Rubber linings are mainly used for protection against corrosion and/or erosion damage.
A wide range of rubbers and elastomers are available for lining vessels, tanks and piping.
Rubbers can also be made with anti-static properties to give a low surface electrical resistance.
Hard rubbers, i.e. hardness greater than Shore D 60, can only be applied by autoclave vulcanization, and therefore hard rubber lining is restricted to small equipment or components. Only soft rubbers can be applied on site.
Hard rubber linings can only be applied to rigid structures and they are also sensitive to large temperature fluctuations. Soft rubber linings remain elastic over a large temperature range, and consequently they can accommodate major deformation, vibrations and significant temperature changes.
With respect to safety aspects, pressure rating, etc. the regulations which apply to piping, equipment and structures are also valid for rubber-lined systems.
Material selection is determined by:
– service conditions (pressure, temperature, medium, etc.)
– manufacturing method
The following rubber types are used for lining purposes (classification according to ASTM D 1418):
– Isoprene or natural rubber (NR)
– Synthetic isoprene rubber (IR)
– Styrene-butadiene rubber (SBR)
– Chloroprene rubber (CR)
– Butyl rubber (IIR)
– Broom-butyl rubber (BIIR)
– Chloro-butyl rubber (CIIR)
– Nitrile-butadiene rubber (NBR)
– Ethylene propylene rubber (EP, EPDM)
– Urethane rubber (UR)
– Chlorosulphonated polyethylene (CSM)**
– Fluoro elastomer (FKM)*
* Commercially available under trade name “Viton” (DuPont product)
** Commercially available under trade name “Hypalon” (DuPont product)
Depending on the degree of vulcanization, rubbers can be classified as ‘soft’ rubber or as ‘hard’ rubber. The hardness of soft rubbers is expressed in Shore A, and the hardness of hard rubbers is expressed in Shore D (ASTM D 2240).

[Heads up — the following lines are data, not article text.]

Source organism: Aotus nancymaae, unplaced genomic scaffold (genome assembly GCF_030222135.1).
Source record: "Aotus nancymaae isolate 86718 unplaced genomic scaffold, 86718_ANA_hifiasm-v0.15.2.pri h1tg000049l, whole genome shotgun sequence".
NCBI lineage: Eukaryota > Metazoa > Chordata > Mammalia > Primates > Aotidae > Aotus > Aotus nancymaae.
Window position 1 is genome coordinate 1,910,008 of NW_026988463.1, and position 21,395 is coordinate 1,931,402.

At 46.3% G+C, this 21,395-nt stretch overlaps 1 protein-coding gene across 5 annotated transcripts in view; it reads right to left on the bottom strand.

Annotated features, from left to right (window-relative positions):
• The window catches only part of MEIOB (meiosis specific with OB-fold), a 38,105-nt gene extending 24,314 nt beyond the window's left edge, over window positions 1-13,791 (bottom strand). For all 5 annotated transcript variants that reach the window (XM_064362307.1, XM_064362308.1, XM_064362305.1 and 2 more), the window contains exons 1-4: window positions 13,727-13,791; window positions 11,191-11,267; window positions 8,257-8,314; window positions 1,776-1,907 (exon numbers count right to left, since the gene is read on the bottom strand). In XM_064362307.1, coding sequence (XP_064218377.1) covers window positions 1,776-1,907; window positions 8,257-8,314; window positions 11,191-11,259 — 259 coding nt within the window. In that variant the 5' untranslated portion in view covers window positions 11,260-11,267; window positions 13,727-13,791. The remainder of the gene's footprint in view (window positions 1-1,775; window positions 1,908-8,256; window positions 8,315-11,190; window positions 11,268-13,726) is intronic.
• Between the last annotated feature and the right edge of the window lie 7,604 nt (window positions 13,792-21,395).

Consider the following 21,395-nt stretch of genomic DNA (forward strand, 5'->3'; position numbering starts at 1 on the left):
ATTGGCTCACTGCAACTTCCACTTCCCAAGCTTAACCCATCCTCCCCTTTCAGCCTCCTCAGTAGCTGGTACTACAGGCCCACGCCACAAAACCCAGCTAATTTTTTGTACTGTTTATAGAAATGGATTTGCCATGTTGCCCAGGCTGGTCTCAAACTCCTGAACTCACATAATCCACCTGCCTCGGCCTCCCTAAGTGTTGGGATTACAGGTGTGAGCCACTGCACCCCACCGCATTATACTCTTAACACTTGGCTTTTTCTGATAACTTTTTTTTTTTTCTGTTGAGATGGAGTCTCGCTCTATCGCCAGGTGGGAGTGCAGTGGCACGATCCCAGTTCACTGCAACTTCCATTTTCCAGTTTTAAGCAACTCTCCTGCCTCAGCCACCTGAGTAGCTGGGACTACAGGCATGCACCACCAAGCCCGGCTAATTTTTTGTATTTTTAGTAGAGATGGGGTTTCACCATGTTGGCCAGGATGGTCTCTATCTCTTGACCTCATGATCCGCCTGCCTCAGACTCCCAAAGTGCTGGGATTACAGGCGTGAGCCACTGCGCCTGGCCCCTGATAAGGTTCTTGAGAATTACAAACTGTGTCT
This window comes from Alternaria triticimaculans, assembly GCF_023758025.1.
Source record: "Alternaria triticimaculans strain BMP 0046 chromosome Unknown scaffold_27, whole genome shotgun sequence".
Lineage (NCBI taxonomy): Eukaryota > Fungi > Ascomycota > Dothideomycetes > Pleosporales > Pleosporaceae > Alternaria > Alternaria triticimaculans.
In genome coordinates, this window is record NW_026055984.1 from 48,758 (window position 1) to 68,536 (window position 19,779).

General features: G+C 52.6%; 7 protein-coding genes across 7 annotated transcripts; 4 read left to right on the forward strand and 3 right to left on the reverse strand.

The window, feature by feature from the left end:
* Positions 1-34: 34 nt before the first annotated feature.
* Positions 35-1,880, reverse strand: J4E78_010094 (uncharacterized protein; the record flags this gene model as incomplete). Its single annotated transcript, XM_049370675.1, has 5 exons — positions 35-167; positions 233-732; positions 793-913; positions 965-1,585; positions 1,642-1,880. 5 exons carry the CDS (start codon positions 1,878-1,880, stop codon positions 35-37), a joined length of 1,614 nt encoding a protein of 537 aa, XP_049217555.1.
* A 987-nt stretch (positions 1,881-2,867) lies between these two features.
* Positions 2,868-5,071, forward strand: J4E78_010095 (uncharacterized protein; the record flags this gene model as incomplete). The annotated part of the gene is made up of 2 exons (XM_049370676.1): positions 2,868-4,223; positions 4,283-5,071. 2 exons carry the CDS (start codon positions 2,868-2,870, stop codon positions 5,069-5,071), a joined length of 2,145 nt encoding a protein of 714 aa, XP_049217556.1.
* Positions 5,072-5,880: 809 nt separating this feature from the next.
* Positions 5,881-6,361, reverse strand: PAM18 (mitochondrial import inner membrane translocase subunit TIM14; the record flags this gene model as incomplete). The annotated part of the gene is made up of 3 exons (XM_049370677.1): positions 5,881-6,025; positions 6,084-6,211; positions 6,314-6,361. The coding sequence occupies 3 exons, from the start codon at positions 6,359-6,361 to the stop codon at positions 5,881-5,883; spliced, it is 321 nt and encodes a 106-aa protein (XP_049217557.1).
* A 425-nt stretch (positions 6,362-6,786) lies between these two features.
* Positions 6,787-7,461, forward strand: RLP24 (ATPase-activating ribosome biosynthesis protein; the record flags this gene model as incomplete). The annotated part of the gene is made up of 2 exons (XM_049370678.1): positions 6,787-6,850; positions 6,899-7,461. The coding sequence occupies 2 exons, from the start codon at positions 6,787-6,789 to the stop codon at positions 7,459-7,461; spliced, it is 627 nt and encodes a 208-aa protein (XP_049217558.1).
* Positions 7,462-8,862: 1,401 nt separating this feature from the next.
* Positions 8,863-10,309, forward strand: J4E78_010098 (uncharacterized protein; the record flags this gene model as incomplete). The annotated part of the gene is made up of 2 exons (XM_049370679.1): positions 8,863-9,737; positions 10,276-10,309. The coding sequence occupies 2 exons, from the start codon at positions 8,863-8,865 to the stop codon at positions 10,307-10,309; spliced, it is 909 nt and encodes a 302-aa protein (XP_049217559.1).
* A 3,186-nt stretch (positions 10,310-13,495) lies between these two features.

Hard rubbers (or Ebonites), i.e. with a hardness higher than Shore D 60, can be produced from NR or blends, e.g. NR/IR, NR/SBR and NR/IR/SBR.
Properties of Rubber
Each rubber material has a specific limit in terms of allowable service temperature and chemical resistance. The chemical resistance and temperature limits for continuous service of several rubber types are given below.
1. Natural rubber (NR)
Soft and hard natural rubber linings are suitable for handling most inorganic chemicals, with the exception of strong oxidising agents such as chromic and nitric acids. Natural rubber linings are also suitable for handling hydrochloric acid. Natural rubber is also resistant to most organic fluids, including alcohols and most esters. They should not be used in the presence of aliphatic or aromatic hydrocarbons, halogenated hydrocarbons, mineral oils and certain vegetable oils. The allowable service temperature range is -40 °C to +80 °C.
The bond strength of NR linings on steel is excellent. The hardness is typically Shore A 55 for soft rubber and Shore D 75 for hard natural rubber.
2. Synthetic isoprene rubber (IR)
Isoprene rubber is a synthetic alternative form of NR, and has similar properties.
3. Styrene-butadiene rubber (SBR)
Styrene-butadiene rubber can be used for the containment of automotive brake fluids, alcohols and mixtures of alcohol and water. The allowable service temperature range is -30 °C to +80 °C. The hardness is in the same range as that of soft natural rubber (NR).
4. Chloroprene rubber (CR)